I’m sorry to say that your plan probably won’t do much good. That’s because the source of trouble is almost certainly the cool temperatures of the soil underneath your floor. I suspect this is responsible for causing warm, moist summertime air to condense on the concrete, forming droplets of liquid moisture within the carpet. My theory is especially likely given the age of your home. When contractors installed slab-on-grade floors like yours in the early 1970s, they rarely put meaningful amounts of insulation underneath. Many homes have no insulation under the slab at all.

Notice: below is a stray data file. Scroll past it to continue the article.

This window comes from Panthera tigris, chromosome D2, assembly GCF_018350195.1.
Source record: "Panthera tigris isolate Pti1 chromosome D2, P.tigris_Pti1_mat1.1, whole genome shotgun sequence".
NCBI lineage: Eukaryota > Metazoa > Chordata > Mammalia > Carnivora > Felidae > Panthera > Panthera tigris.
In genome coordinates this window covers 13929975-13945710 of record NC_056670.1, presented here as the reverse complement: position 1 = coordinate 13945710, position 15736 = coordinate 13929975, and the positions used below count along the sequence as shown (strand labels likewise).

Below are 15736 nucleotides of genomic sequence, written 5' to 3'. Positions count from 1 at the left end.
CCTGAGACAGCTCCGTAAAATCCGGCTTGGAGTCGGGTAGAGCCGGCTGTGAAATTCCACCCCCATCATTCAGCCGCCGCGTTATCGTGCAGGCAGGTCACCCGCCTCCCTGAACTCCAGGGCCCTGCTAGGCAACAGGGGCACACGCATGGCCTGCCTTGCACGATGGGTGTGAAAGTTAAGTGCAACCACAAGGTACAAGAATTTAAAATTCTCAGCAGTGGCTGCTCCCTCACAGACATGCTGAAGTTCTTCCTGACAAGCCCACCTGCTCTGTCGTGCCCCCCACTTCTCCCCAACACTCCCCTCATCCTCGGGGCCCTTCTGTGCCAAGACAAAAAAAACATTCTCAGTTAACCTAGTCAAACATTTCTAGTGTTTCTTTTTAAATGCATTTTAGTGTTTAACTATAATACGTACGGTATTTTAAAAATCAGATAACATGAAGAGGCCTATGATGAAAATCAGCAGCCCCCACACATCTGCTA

So what can you do? Short of running your dehumidifier all the time, the only thing I can recommend is troublesome: the addition of rigid floor insulation over the slab before installing new floor coverings. Your situation certainly highlights the need for plenty of insulation underneath every slab-on-grade floor.